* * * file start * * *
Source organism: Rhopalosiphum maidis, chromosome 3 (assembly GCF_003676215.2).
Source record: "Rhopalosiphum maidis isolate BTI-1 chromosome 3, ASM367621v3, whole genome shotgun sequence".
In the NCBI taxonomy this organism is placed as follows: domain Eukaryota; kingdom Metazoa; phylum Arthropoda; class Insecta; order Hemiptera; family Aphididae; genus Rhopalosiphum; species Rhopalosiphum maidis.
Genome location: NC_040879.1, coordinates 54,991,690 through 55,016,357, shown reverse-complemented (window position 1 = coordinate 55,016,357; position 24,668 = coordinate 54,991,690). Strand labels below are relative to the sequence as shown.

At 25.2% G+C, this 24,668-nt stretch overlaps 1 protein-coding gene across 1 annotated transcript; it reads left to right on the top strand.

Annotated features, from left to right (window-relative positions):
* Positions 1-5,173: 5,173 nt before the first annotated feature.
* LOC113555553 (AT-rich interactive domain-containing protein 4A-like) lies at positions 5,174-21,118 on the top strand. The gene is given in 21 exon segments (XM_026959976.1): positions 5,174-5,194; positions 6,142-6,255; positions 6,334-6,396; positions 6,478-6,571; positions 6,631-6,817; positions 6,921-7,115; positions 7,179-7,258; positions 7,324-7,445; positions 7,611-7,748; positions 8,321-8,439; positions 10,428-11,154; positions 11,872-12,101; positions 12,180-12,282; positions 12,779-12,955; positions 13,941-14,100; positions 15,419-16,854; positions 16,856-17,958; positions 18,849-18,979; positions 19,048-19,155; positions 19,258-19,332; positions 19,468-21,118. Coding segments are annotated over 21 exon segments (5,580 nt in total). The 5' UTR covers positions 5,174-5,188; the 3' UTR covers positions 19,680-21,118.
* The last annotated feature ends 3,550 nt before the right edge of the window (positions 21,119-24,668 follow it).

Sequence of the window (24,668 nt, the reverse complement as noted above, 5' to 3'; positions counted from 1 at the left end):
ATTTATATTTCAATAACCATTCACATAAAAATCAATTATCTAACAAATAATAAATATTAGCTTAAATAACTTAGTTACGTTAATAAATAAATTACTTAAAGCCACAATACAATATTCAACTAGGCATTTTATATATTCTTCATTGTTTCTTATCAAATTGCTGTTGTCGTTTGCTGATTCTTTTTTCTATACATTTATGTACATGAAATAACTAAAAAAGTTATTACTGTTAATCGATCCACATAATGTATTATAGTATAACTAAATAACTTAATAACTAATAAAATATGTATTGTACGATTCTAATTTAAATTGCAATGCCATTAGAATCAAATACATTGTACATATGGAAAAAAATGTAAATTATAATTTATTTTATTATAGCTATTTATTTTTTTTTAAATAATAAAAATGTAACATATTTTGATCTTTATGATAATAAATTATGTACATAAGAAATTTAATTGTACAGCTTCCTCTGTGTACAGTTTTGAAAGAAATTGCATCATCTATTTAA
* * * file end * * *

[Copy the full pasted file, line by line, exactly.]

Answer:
Source organism: Rhopalosiphum maidis, chromosome 3 (assembly GCF_003676215.2).
Source record: "Rhopalosiphum maidis isolate BTI-1 chromosome 3, ASM367621v3, whole genome shotgun sequence".
In the NCBI taxonomy this organism is placed as follows: domain Eukaryota; kingdom Metazoa; phylum Arthropoda; class Insecta; order Hemiptera; family Aphididae; genus Rhopalosiphum; species Rhopalosiphum maidis.
Genome location: NC_040879.1, coordinates 54,991,690 through 55,016,357, shown reverse-complemented (window position 1 = coordinate 55,016,357; position 24,668 = coordinate 54,991,690). Strand labels below are relative to the sequence as shown.

At 25.2% G+C, this 24,668-nt stretch overlaps 1 protein-coding gene across 1 annotated transcript; it reads left to right on the top strand.

Annotated features, from left to right (window-relative positions):
* Positions 1-5,173: 5,173 nt before the first annotated feature.
* LOC113555553 (AT-rich interactive domain-containing protein 4A-like) lies at positions 5,174-21,118 on the top strand. The gene is given in 21 exon segments (XM_026959976.1): positions 5,174-5,194; positions 6,142-6,255; positions 6,334-6,396; positions 6,478-6,571; positions 6,631-6,817; positions 6,921-7,115; positions 7,179-7,258; positions 7,324-7,445; positions 7,611-7,748; positions 8,321-8,439; positions 10,428-11,154; positions 11,872-12,101; positions 12,180-12,282; positions 12,779-12,955; positions 13,941-14,100; positions 15,419-16,854; positions 16,856-17,958; positions 18,849-18,979; positions 19,048-19,155; positions 19,258-19,332; positions 19,468-21,118. Coding segments are annotated over 21 exon segments (5,580 nt in total). The 5' UTR covers positions 5,174-5,188; the 3' UTR covers positions 19,680-21,118.
* The last annotated feature ends 3,550 nt before the right edge of the window (positions 21,119-24,668 follow it).

Sequence of the window (24,668 nt, the reverse complement as noted above, 5' to 3'; positions counted from 1 at the left end):
ATTTATATTTCAATAACCATTCACATAAAAATCAATTATCTAACAAATAATAAATATTAGCTTAAATAACTTAGTTACGTTAATAAATAAATTACTTAAAGCCACAATACAATATTCAACTAGGCATTTTATATATTCTTCATTGTTTCTTATCAAATTGCTGTTGTCGTTTGCTGATTCTTTTTTCTATACATTTATGTACATGAAATAACTAAAAAAGTTATTACTGTTAATCGATCCACATAATGTATTATAGTATAACTAAATAACTTAATAACTAATAAAATATGTATTGTACGATTCTAATTTAAATTGCAATGCCATTAGAATCAAATACATTGTACATATGGAAAAAAATGTAAATTATAATTTATTTTATTATAGCTATTTATTTTTTTTTAAATAATAAAAATGTAACATATTTTGATCTTTATGATAATAAATTATGTACATAAGAAATTTAATTGTACAGCTTCCTCTGTGTACAGTTTTGAAAGAAATTGCATCATCTATTTAA